Pumpkins are appearing on porches, sweaters are coming out of closets, and scary things are appearing in stores. No, not just stale bags of waxy candy corn: horror books!
For the scary book aficionado, this is the best time of year to stock up on chilling novels and creepy short story collections. But what if you want to participate in this Halloween reading season, yet the thought of a horror book makes you want to hide under the covers? What if you’re a horror wimp — a Halloweenie, if you will?
If you are the kind of person who keeps their Stephen King novels in the freezer, but wants to participate in literary Halloween season without leaving the lights on all month, have no fear! Here are ten spooky books that won’t keep you up at night.
Kelly Link is the literary heir to Ray Bradbury’s short fiction throne, and her latest collection is filled with fantastic, genre-melding tales. These stories incorporate various horror elements, like vampire boyfriends and creepy faeries, but they fascinate instead of scare, making it the perfect book to test the spooky waters with. Also notable: Get in Trouble was a national bestseller and a finalist for the Pulitzer Prize.
The Lizzie Borden case is one of America’s most famous grisly true-crime stories. Looming large in the country’s imagination, Lizzie herself evolved into a character, a part of the horror landscape along with the likes of Jack the Ripper and Countess Elizabeth Báthory. This is a compelling literary reimagining of Borden’s story that focuses not on the macabre details of the crime, but on the characters themselves and their interior lives.
Many people will be seeing slasher movies this October. If you’re too nervous to watch, why not read about one instead? Named one of Book Riot’s “Best Queer Books of 2017”, it tells the story of a young man in the South whose horrific experience at a gay conversion summer camp becomes the fodder for a slasher film many years later. Seeing the film forces him to reckon with the events of his youth. This poignant novel is the exact safe distance from a slasher, allowing you to absorb the story without too much fear.
This strange and wonderful short story collection is dark, but not frightening. It focuses on rural American life and how it intersects with sexuality, gender, and class. The stories examine the inexplicable and the unsettling without crossing over into the full-on terrifying. Plus, if you’re buying a physical copy, the all-black book jacket makes it the most Halloween-appropriate book you could carry around this October.
Don’t let the title fool you: This debut graphic novel is certainly full of beautifully drawn monster imagery, but it’s not meant to chill you. It centers on the story’s horror movie-obsessed protagonist, Karen, as she deals with the difficulties of life growing up as a young misfit girl in 1960s Chicago. When Karen’s neighbor is murdered and she begins to investigate the case, she sees how the lives of those around her are entangled.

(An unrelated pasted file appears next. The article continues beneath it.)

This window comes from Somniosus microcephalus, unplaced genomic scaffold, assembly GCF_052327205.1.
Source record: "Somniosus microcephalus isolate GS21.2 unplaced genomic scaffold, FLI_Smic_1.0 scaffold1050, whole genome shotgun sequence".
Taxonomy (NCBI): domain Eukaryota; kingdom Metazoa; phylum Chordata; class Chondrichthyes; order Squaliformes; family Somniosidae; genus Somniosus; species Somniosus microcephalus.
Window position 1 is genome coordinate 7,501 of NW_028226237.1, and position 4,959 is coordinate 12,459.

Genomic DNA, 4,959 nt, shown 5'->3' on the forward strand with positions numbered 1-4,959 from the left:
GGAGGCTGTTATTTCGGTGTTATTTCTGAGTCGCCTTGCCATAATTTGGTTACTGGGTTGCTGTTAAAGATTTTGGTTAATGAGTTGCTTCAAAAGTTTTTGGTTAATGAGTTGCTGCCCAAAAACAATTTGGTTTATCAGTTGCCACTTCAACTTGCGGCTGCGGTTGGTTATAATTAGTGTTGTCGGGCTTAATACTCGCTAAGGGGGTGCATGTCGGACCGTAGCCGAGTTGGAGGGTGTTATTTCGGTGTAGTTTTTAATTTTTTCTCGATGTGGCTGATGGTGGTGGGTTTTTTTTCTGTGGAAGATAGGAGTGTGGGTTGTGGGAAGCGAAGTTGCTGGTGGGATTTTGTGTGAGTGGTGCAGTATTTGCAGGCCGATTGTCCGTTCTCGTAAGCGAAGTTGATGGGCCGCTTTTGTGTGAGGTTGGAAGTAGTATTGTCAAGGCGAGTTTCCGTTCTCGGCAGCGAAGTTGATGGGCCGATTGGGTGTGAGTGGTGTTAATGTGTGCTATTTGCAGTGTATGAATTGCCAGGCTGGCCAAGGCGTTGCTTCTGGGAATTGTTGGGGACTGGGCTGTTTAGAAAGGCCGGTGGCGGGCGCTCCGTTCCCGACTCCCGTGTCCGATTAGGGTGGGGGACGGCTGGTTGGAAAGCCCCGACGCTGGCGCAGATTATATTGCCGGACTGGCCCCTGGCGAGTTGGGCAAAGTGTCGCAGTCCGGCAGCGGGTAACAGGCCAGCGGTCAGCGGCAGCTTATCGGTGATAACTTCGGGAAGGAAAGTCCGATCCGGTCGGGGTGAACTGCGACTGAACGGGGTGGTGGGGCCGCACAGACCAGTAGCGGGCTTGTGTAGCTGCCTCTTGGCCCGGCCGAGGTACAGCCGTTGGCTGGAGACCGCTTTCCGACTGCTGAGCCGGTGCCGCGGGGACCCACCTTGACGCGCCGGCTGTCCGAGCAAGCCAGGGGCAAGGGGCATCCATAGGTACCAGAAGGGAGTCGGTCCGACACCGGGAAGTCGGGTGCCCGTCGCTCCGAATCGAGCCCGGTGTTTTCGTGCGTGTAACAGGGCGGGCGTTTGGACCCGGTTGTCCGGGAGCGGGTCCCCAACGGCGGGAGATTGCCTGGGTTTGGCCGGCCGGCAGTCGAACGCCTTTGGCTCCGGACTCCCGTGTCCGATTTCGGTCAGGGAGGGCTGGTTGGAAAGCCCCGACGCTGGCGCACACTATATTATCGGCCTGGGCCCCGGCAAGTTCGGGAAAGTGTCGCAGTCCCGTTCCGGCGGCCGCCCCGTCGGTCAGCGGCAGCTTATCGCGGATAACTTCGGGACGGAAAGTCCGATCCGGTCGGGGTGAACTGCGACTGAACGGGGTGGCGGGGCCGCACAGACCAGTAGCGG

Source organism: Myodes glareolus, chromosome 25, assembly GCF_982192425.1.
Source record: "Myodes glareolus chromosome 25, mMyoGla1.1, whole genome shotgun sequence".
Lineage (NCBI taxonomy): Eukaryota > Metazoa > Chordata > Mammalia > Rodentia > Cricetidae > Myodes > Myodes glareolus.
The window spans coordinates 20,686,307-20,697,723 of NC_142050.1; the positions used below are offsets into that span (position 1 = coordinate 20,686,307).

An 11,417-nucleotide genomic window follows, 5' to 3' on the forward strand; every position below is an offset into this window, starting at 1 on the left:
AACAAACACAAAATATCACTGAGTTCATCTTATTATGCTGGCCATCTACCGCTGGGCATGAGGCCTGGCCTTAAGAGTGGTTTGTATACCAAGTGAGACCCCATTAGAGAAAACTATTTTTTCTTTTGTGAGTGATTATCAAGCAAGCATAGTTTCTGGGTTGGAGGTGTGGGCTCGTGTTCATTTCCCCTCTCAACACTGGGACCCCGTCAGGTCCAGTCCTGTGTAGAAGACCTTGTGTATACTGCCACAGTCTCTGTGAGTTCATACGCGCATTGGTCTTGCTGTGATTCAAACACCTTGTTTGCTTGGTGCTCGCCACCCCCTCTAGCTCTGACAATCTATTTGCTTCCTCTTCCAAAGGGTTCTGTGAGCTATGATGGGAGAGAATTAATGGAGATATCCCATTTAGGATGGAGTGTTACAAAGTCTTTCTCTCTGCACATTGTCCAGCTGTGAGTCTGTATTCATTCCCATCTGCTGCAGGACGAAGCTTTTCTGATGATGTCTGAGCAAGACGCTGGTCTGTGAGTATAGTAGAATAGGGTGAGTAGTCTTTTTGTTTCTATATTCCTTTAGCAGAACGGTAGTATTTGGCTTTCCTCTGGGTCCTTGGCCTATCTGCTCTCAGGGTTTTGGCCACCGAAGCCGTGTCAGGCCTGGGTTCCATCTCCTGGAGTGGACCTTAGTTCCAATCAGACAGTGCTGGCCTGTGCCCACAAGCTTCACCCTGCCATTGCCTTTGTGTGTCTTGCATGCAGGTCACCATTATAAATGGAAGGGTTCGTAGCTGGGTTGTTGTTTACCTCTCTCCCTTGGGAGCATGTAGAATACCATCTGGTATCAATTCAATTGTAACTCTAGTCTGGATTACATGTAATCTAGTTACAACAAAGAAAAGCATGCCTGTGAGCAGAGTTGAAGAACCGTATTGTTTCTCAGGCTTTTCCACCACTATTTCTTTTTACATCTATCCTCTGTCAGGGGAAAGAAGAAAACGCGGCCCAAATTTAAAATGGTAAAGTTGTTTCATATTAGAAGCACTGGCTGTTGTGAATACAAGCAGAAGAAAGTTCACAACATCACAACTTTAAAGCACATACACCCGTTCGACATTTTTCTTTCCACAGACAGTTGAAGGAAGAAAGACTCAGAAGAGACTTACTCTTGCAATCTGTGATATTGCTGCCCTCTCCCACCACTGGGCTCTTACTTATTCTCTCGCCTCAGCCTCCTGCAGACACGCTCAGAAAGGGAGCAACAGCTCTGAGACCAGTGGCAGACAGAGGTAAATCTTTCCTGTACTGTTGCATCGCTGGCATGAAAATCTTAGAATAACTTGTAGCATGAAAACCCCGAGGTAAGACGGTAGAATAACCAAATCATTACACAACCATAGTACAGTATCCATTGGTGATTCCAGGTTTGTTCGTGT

Monster stories are a staple of Halloween, but they don’t always have to be scary. This dark and hilarious coming-of-age werewolf book was named one of the best books of the year by Tor.com and Book Riot. It was also a finalist for various horror honors like the Shirley Jackson Award and the Bram Stoker Award. Despite these literary horror accolades, worry not — this story is moving rather than chilling as it follows the life of a young boy and his beastly family as they try to find their place in the world.
Just like werewolves don’t have to be scary, vampires don’t either. This debut novel is a stunning piece of historical fiction about the legend of Dracula, the legacy of his real-life inspiration Vlad Tepes, and a fictional mystery that connects the two. The book, nominated by the International Horror Guild for Best Novel, is compelling and gorgeously imagined. Despite the subject matter, it’s more rich with history and folklore than with terror.
Don’t forget about spooky nonfiction! This fascinating exploration of the science of fear examines the psychology and physiology of being afraid. The author is both a sociologist and a consultant with some of America’s most popular haunted houses. In the book, she travels all over the world to examine fear in other countries and cultures. It is highly educational, but be careful — the hardcover copies glow in the dark and might be startling in the middle of the night.
Actress Elsa Lanchester is best known for her iconic role in the Halloween season classic The Bride of Frankenstein. This recently re-released autobiography, with a new foreword by writer and actress Mara Wilson, is a great book to read if you want to know more about Lanchester’s incredible life without actually having to watch any monster movies.
If you want to read a bona fide October classic, this 1962 novel about two young boys resisting the powerful pull of an evil carnival that comes to their small, midwestern town is an excellent choice. It has been a spooky, all-ages staple for decades. Even if you’ve read it before, it’s worth a revisit: Ray Bradbury delivers the perfect amount of eerie Halloween fun alongside his signature dreamy and beautiful prose.
Mallory O’Meara is a Los Angeles based filmmaker and author. Her book, The Lady of the Black Lagoon, is out March 5, 2019 and is available for pre-order now. You can follow her on Twitter at @malloryomeara.